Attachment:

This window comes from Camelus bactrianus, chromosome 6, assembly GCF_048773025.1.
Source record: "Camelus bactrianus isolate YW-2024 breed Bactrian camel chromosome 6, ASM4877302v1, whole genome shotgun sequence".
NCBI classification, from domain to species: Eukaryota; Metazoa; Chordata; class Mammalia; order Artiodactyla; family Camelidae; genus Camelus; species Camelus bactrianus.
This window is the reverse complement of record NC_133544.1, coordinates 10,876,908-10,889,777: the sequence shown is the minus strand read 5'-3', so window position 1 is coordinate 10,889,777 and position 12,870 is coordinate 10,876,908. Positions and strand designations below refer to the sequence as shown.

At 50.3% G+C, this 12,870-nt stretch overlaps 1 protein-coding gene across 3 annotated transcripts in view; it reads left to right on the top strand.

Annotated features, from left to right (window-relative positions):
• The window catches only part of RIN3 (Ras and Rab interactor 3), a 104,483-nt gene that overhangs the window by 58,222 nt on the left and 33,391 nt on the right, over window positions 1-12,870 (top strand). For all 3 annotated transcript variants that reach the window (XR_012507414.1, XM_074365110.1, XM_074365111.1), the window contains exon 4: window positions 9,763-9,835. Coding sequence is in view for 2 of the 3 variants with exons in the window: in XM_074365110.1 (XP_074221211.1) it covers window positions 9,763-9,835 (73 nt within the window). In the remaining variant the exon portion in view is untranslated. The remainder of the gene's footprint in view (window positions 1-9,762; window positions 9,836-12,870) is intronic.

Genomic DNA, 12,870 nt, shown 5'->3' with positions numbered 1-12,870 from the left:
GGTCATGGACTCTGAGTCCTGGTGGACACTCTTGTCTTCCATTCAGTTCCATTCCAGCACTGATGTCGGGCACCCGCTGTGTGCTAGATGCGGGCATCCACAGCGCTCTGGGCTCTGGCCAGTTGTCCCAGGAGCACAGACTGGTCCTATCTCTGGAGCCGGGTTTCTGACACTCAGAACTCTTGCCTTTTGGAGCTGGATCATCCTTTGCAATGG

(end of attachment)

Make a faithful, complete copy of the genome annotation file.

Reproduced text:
This window comes from Camelus bactrianus, chromosome 6, assembly GCF_048773025.1.
Source record: "Camelus bactrianus isolate YW-2024 breed Bactrian camel chromosome 6, ASM4877302v1, whole genome shotgun sequence".
NCBI classification, from domain to species: Eukaryota; Metazoa; Chordata; class Mammalia; order Artiodactyla; family Camelidae; genus Camelus; species Camelus bactrianus.
This window is the reverse complement of record NC_133544.1, coordinates 10,876,908-10,889,777: the sequence shown is the minus strand read 5'-3', so window position 1 is coordinate 10,889,777 and position 12,870 is coordinate 10,876,908. Positions and strand designations below refer to the sequence as shown.

At 50.3% G+C, this 12,870-nt stretch overlaps 1 protein-coding gene across 3 annotated transcripts in view; it reads left to right on the top strand.

Annotated features, from left to right (window-relative positions):
• The window catches only part of RIN3 (Ras and Rab interactor 3), a 104,483-nt gene that overhangs the window by 58,222 nt on the left and 33,391 nt on the right, over window positions 1-12,870 (top strand). For all 3 annotated transcript variants that reach the window (XR_012507414.1, XM_074365110.1, XM_074365111.1), the window contains exon 4: window positions 9,763-9,835. Coding sequence is in view for 2 of the 3 variants with exons in the window: in XM_074365110.1 (XP_074221211.1) it covers window positions 9,763-9,835 (73 nt within the window). In the remaining variant the exon portion in view is untranslated. The remainder of the gene's footprint in view (window positions 1-9,762; window positions 9,836-12,870) is intronic.

Genomic DNA, 12,870 nt, shown 5'->3' with positions numbered 1-12,870 from the left:
GGTCATGGACTCTGAGTCCTGGTGGACACTCTTGTCTTCCATTCAGTTCCATTCCAGCACTGATGTCGGGCACCCGCTGTGTGCTAGATGCGGGCATCCACAGCGCTCTGGGCTCTGGCCAGTTGTCCCAGGAGCACAGACTGGTCCTATCTCTGGAGCCGGGTTTCTGACACTCAGAACTCTTGCCTTTTGGAGCTGGATCATCCTTTGCAATGG